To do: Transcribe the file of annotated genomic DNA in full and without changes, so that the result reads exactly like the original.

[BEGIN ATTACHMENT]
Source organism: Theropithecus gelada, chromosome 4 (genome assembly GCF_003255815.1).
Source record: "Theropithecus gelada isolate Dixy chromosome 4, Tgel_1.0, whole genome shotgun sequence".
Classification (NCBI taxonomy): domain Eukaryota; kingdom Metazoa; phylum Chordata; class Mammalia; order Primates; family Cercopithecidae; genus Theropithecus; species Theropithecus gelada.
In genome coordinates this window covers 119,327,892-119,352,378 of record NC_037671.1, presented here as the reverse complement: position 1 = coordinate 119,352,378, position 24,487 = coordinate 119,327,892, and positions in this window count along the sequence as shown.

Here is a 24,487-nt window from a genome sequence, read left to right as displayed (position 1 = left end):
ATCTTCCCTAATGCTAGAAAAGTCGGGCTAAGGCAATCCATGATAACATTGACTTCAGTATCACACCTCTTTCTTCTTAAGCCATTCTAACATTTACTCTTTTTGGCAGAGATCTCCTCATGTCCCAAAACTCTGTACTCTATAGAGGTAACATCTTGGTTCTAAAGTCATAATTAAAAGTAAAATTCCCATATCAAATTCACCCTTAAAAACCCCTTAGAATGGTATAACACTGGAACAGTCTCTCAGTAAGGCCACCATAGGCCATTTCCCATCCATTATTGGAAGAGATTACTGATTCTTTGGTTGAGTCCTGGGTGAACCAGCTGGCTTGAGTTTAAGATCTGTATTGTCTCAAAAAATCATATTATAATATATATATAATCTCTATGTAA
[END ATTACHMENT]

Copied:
Source organism: Theropithecus gelada, chromosome 4 (genome assembly GCF_003255815.1).
Source record: "Theropithecus gelada isolate Dixy chromosome 4, Tgel_1.0, whole genome shotgun sequence".
Classification (NCBI taxonomy): domain Eukaryota; kingdom Metazoa; phylum Chordata; class Mammalia; order Primates; family Cercopithecidae; genus Theropithecus; species Theropithecus gelada.
In genome coordinates this window covers 119,327,892-119,352,378 of record NC_037671.1, presented here as the reverse complement: position 1 = coordinate 119,352,378, position 24,487 = coordinate 119,327,892, and positions in this window count along the sequence as shown.

Here is a 24,487-nt window from a genome sequence, read left to right as displayed (position 1 = left end):
ATCTTCCCTAATGCTAGAAAAGTCGGGCTAAGGCAATCCATGATAACATTGACTTCAGTATCACACCTCTTTCTTCTTAAGCCATTCTAACATTTACTCTTTTTGGCAGAGATCTCCTCATGTCCCAAAACTCTGTACTCTATAGAGGTAACATCTTGGTTCTAAAGTCATAATTAAAAGTAAAATTCCCATATCAAATTCACCCTTAAAAACCCCTTAGAATGGTATAACACTGGAACAGTCTCTCAGTAAGGCCACCATAGGCCATTTCCCATCCATTATTGGAAGAGATTACTGATTCTTTGGTTGAGTCCTGGGTGAACCAGCTGGCTTGAGTTTAAGATCTGTATTGTCTCAAAAAATCATATTATAATATATATATAATCTCTATGTAA